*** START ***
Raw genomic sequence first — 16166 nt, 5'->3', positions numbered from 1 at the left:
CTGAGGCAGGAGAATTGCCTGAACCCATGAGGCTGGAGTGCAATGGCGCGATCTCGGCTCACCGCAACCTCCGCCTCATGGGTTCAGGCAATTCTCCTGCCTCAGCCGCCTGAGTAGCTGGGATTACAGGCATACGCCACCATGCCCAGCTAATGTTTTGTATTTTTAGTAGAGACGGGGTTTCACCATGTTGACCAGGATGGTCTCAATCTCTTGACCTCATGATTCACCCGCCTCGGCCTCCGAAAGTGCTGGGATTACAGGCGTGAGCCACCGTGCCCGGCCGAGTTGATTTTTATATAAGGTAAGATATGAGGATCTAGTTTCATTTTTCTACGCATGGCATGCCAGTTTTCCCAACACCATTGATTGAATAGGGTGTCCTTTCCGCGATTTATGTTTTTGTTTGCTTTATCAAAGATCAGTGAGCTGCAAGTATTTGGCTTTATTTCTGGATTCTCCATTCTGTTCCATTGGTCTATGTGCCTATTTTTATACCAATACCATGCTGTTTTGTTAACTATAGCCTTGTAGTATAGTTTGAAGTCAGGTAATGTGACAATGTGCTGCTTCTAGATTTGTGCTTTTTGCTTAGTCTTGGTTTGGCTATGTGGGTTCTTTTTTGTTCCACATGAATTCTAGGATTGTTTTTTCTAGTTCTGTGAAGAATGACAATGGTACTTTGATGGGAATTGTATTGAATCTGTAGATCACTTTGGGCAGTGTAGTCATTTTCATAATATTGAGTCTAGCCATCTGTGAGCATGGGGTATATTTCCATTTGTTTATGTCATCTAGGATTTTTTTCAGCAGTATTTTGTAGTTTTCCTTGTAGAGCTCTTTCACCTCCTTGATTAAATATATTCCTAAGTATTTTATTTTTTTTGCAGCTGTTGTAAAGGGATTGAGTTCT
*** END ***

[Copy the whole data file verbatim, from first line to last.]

Raw genomic sequence first — 16166 nt, 5'->3', positions numbered from 1 at the left:
CTGAGGCAGGAGAATTGCCTGAACCCATGAGGCTGGAGTGCAATGGCGCGATCTCGGCTCACCGCAACCTCCGCCTCATGGGTTCAGGCAATTCTCCTGCCTCAGCCGCCTGAGTAGCTGGGATTACAGGCATACGCCACCATGCCCAGCTAATGTTTTGTATTTTTAGTAGAGACGGGGTTTCACCATGTTGACCAGGATGGTCTCAATCTCTTGACCTCATGATTCACCCGCCTCGGCCTCCGAAAGTGCTGGGATTACAGGCGTGAGCCACCGTGCCCGGCCGAGTTGATTTTTATATAAGGTAAGATATGAGGATCTAGTTTCATTTTTCTACGCATGGCATGCCAGTTTTCCCAACACCATTGATTGAATAGGGTGTCCTTTCCGCGATTTATGTTTTTGTTTGCTTTATCAAAGATCAGTGAGCTGCAAGTATTTGGCTTTATTTCTGGATTCTCCATTCTGTTCCATTGGTCTATGTGCCTATTTTTATACCAATACCATGCTGTTTTGTTAACTATAGCCTTGTAGTATAGTTTGAAGTCAGGTAATGTGACAATGTGCTGCTTCTAGATTTGTGCTTTTTGCTTAGTCTTGGTTTGGCTATGTGGGTTCTTTTTTGTTCCACATGAATTCTAGGATTGTTTTTTCTAGTTCTGTGAAGAATGACAATGGTACTTTGATGGGAATTGTATTGAATCTGTAGATCACTTTGGGCAGTGTAGTCATTTTCATAATATTGAGTCTAGCCATCTGTGAGCATGGGGTATATTTCCATTTGTTTATGTCATCTAGGATTTTTTTCAGCAGTATTTTGTAGTTTTCCTTGTAGAGCTCTTTCACCTCCTTGATTAAATATATTCCTAAGTATTTTATTTTTTTTGCAGCTGTTGTAAAGGGATTGAGTTCT